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Re: InverseFourierTransform strange behaviour

  • To: mathgroup at smc.vnet.net
  • Subject: [mg82335] Re: InverseFourierTransform strange behaviour
  • From: Jean-Marc Gulliet <jeanmarc.gulliet at gmail.com>
  • Date: Thu, 18 Oct 2007 04:44:53 -0400 (EDT)
  • Organization: The Open University, Milton Keynes, UK
  • References: <fesjid$ks8$1@smc.vnet.net><ff1qf0$9ao$1@smc.vnet.net> <ff4hrl$k1c$1@smc.vnet.net>

roby.nowak at gmail.com wrote:
> Hi Frank,
> 
> sorry but you are not correct.
> 
> 2 Sqrt[2/Pi] Exp[(w/2)^2] Sin[w]/w
> is pefectly even (as it is without the negative sign as you suggested)
> 
> 
> Exp[(w/2)^2]  is even
> Sin[w]           is odd
> 1/w               is odd
> Sin[w]/w        is even
> 
> a simple numerical test too shows that the function is even ( f[x] ==
> f[-x] )

And one can even (no pun intended) use Mathematica's symbolic 
capabilities to check that f(x) is even, indeed.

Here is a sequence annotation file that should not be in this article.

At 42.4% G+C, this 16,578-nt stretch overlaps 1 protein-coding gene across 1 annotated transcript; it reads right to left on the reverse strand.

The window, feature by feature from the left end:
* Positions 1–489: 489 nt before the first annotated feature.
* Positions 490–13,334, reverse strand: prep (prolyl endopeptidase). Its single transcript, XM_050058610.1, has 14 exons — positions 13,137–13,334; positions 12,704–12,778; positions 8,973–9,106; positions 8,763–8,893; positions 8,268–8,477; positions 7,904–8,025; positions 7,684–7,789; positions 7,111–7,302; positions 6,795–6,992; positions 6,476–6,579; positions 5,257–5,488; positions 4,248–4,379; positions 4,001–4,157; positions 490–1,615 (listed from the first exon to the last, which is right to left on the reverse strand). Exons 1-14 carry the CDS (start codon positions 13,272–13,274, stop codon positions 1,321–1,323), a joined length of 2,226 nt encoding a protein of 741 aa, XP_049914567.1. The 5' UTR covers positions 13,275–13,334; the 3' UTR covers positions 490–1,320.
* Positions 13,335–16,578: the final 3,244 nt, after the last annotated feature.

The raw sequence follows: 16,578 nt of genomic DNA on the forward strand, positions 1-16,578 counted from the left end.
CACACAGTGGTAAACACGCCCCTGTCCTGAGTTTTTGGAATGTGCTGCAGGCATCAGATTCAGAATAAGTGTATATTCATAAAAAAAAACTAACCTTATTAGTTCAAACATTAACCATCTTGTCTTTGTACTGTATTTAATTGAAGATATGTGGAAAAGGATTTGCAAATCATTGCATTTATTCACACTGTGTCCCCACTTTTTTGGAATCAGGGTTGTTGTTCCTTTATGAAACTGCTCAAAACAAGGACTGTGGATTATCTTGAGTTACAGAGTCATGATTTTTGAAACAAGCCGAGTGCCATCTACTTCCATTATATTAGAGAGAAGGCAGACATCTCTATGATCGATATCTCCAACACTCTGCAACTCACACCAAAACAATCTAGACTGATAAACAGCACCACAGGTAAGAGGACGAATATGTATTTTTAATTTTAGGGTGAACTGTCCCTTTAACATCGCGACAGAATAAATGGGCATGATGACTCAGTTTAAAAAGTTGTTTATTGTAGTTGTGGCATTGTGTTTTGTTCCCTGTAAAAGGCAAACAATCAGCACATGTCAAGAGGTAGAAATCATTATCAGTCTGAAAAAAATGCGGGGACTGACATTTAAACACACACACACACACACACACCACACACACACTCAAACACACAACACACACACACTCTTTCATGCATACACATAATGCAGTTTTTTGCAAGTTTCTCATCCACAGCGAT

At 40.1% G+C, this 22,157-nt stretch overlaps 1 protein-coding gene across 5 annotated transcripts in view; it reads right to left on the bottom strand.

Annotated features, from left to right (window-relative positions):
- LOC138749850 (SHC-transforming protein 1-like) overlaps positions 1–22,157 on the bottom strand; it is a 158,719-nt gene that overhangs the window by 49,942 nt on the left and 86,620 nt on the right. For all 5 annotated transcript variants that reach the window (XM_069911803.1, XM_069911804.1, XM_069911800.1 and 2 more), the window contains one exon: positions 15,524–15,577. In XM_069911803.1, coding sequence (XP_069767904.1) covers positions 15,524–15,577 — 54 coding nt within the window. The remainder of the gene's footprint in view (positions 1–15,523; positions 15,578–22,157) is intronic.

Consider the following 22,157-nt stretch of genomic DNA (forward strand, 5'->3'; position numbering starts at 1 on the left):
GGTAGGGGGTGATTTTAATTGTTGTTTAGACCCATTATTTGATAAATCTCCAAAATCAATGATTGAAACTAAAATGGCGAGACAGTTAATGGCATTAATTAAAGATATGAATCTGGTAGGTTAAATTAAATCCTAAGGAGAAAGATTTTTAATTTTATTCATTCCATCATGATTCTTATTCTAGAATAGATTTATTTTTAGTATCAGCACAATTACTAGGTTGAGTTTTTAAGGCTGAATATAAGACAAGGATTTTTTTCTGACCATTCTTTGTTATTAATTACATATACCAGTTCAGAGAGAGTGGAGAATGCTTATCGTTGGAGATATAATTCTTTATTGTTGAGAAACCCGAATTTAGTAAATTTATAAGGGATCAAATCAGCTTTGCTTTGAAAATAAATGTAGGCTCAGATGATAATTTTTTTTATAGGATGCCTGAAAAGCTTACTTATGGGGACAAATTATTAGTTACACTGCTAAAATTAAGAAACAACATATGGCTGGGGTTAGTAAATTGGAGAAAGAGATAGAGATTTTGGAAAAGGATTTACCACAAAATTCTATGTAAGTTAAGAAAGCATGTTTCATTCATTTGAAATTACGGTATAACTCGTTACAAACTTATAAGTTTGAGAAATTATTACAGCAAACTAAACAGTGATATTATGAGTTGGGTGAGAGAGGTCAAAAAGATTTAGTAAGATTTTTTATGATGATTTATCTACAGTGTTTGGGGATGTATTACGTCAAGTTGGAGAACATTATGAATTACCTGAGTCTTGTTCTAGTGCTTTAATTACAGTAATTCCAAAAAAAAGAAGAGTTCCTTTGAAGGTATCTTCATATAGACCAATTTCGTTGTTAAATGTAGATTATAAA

In[1]:= f[x_] := 2 Sqrt[2/Pi] Exp[(w/2)^2] Sin[w]/w

In[2]:= f[x] == f[-x]

Out[2]= True

Just my two cents,
Jean-Marc

> @everybody
> 
> I am in doubt now if the IFT exists for my function. any suggestions
> to this ?
> 
> regards robert
> 
> 
> On 16 Okt., 09:49, Frank Iannarilli <frank... at cox.net> wrote:
>> On Oct 14, 4:21 am, roby.no... at gmail.com wrote:
>>
>>> In[1]:= 2 Sqrt[2/Pi] Exp[(w/2)^2] Sin[w]/w;
>>> InverseFourierTransform[%, w, x]
>> Your function is actually not even, but I believe you intended it to
>> be:
>>   2 Sqrt[2/Pi] Exp[-(w/2)^2] Sin[w]/w
>>                         ^^^^
>>                  (note inserted negative sign)
>>
>> In this case, everything will work as you expected.
>>
>> Regards,
> 
> 
> 



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